Adam Piore writes: It started with one man quietly sipping a Tom Collins in the lounge car of the Cleveland-bound train.
“God bless America,” he sang, “land that I love …”
It didn’t take long. Others joined in. “Stand beside her … and guide her …” Soon the entire train car had taken up the melody, belting out the patriotic song at the top of their lungs.
It was 1940 and such spontaneous outpourings, this one described in a letter to the song’s creator Irving Berlin, were not unusual. That was the year the simple, 32-bar arrangement was somehow absorbed into the fabric of American culture, finding its way into American Legion halls, churches and synagogues, schools, and even a Louisville, Kentucky, insurance office, where the song reportedly sprang to the lips of the entire sales staff one day. The song has reemerged in times of national crisis or pride over and over, to be sung in ballparks, school assemblies, and on the steps of the United States Capitol after 9/11.
Berlin immigrated to the U.S. at age 5. His family fled Russia to escape a wave of murderous pogroms directed at Jews. His mother often murmured “God Bless America” as he was growing up. “And not casually, but with emotion which was almost exaltation,” Berlin later recalled.
“He always talked about it like a love song,” says Sheryl Kaskowitz, the author of God Bless America, the Surprising History of an Iconic Song. “It came from this really genuine love and a sense of gratitude to the U.S.”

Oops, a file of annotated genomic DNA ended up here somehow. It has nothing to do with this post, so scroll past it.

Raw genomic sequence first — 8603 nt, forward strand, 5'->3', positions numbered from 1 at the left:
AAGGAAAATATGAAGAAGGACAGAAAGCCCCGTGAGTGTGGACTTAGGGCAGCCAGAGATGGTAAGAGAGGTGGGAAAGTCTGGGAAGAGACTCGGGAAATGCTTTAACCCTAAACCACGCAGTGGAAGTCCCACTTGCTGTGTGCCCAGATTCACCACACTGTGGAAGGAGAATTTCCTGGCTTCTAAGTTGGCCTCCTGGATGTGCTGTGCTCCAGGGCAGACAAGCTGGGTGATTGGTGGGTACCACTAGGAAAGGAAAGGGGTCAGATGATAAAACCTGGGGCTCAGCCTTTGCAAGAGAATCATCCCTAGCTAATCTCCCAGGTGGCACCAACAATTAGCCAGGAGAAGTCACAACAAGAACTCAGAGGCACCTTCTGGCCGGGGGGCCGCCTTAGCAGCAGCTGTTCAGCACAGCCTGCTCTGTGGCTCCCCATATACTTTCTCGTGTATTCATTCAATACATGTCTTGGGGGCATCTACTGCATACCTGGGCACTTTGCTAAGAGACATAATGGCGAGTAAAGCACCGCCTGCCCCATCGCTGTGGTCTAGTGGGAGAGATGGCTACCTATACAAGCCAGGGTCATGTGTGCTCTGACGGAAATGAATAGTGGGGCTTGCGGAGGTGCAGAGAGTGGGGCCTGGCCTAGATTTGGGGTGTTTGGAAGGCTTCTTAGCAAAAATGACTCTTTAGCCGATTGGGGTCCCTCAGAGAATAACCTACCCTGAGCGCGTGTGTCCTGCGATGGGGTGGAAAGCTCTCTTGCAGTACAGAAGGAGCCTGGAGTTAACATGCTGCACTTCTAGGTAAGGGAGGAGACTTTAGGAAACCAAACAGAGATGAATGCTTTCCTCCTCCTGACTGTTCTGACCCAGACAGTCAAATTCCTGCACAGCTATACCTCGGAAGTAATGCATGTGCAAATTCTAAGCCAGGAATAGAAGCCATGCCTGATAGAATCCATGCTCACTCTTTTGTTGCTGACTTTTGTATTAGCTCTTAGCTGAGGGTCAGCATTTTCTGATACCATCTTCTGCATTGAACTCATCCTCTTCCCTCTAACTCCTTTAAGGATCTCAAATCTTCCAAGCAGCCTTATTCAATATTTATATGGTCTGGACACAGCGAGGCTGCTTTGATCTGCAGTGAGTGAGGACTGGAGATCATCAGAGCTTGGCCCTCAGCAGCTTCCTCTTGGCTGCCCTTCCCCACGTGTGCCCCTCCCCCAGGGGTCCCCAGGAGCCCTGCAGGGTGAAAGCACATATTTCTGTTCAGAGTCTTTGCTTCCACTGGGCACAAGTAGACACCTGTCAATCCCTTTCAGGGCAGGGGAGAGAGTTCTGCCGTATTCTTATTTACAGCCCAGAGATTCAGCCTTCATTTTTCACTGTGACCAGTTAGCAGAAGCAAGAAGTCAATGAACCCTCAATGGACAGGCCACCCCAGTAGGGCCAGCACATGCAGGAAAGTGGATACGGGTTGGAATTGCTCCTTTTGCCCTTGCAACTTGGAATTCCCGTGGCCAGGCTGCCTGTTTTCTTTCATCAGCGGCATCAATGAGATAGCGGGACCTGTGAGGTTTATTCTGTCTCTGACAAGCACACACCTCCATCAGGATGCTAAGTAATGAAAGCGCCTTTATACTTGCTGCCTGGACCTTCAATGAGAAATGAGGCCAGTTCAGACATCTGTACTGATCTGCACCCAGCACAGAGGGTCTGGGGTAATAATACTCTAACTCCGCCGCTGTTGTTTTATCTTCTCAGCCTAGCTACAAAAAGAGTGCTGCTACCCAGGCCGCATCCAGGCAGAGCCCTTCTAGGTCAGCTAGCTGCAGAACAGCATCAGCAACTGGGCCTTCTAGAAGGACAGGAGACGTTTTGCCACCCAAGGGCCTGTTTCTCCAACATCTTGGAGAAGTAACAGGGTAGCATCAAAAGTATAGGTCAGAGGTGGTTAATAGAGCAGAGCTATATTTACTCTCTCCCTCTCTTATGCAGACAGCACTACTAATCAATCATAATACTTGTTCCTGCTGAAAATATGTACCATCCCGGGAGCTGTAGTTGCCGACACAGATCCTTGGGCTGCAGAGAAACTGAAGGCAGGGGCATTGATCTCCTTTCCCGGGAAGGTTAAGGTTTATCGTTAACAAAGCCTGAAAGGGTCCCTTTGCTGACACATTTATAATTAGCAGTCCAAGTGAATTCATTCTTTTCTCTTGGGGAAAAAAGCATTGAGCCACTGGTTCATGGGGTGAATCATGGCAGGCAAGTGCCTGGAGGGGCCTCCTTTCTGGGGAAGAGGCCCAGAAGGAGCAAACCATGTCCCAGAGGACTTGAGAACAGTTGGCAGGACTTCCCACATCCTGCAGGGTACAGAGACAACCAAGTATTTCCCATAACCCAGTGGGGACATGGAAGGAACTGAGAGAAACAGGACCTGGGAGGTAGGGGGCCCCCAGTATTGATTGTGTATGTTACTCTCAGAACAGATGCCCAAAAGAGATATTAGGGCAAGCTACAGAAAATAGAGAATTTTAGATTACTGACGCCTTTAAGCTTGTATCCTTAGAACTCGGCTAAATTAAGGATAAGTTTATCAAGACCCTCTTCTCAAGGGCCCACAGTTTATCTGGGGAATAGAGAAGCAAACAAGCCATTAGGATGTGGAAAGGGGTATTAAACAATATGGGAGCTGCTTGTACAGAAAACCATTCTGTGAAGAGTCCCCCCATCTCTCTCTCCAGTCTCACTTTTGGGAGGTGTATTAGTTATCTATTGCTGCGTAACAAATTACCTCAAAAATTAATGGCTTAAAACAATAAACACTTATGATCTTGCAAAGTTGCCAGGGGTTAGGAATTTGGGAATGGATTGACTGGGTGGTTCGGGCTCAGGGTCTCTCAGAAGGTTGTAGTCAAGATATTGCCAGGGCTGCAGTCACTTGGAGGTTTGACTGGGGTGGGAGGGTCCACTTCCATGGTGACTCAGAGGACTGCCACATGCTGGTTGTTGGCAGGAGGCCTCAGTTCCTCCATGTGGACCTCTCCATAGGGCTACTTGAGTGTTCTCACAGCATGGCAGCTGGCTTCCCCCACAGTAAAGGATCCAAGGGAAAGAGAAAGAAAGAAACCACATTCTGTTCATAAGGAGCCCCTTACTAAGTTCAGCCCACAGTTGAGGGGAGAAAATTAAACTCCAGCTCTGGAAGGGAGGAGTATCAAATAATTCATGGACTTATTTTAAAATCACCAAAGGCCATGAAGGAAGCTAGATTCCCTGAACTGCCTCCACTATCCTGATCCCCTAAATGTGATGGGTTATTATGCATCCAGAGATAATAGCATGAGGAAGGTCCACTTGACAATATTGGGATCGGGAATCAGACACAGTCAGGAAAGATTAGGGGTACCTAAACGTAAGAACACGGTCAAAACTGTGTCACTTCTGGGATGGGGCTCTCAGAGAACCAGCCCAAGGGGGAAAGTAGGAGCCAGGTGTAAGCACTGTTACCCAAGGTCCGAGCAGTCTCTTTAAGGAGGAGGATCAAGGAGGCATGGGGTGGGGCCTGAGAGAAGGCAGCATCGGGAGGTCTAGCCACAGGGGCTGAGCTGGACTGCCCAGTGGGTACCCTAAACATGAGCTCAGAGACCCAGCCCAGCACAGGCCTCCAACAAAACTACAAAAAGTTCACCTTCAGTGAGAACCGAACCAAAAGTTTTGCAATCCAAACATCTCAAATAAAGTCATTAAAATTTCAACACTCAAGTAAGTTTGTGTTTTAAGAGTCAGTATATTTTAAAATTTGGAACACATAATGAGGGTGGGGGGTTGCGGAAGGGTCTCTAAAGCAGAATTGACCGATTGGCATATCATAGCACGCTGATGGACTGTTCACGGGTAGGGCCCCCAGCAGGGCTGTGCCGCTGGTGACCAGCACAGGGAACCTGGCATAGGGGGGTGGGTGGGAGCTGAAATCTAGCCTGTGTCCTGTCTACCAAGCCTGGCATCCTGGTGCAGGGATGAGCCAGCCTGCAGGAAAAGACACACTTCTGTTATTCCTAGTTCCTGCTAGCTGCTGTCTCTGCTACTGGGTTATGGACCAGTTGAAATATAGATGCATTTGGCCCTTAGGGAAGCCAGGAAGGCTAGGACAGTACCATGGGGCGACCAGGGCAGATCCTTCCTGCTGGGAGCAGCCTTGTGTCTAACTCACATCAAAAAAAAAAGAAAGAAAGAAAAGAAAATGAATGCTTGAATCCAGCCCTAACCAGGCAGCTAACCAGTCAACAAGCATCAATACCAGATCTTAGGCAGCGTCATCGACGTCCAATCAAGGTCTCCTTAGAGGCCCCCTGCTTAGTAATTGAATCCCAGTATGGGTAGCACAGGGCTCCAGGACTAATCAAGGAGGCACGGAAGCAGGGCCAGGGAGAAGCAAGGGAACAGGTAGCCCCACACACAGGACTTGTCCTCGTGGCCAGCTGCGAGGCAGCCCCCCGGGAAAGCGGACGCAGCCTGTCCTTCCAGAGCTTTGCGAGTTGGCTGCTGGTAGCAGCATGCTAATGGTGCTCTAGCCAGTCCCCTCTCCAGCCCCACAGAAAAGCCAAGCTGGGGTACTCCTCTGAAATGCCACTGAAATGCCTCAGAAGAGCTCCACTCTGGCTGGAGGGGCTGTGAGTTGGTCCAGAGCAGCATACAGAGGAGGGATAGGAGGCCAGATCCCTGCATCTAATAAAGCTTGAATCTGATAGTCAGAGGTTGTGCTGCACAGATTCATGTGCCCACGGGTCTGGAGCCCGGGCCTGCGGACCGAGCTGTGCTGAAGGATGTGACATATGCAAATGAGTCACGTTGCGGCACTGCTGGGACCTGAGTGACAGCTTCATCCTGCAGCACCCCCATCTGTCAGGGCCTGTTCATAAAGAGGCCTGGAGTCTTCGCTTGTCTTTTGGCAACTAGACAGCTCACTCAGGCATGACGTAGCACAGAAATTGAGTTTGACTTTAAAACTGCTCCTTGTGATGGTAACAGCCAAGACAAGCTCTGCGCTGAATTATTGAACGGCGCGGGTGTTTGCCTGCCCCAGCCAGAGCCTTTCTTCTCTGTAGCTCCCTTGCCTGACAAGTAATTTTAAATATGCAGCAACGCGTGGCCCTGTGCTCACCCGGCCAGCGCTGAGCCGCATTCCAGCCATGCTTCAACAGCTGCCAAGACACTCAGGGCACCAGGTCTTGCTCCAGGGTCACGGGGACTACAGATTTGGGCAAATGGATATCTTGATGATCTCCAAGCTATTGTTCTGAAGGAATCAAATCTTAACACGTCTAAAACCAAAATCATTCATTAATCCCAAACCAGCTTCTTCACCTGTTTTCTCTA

It might seem ironic that someone born in a foreign land would compose a song that so powerfully expressed a sense of national belonging—that this song embraced by an entire nation was the expression of love from an outsider for his adopted land. In the U.S., a nation of immigrants built on the prospect of renewal, it’s not the least bit surprising. It is somehow appropriate.
Patriotism is an innate human sentiment. It is part of a deeper subconscious drive toward group formation and allegiance. It operates as much in one nation under God as it does in a football stadium. Group bonding is in our evolutionary history, our nature. According to some recent studies, the factors that make us patriotic are in our very genes.
But this allegiance—this blurring of the lines between individual and group—has a closely related flipside; it’s not always a warm feeling of connection in the Cleveland-bound lounge car. Sometimes our instinct for group identification serves as a powerful wedge to single out those among us who are different. Sometimes what makes us feel connected is not a love of home and country but a common enemy. [Continue reading…]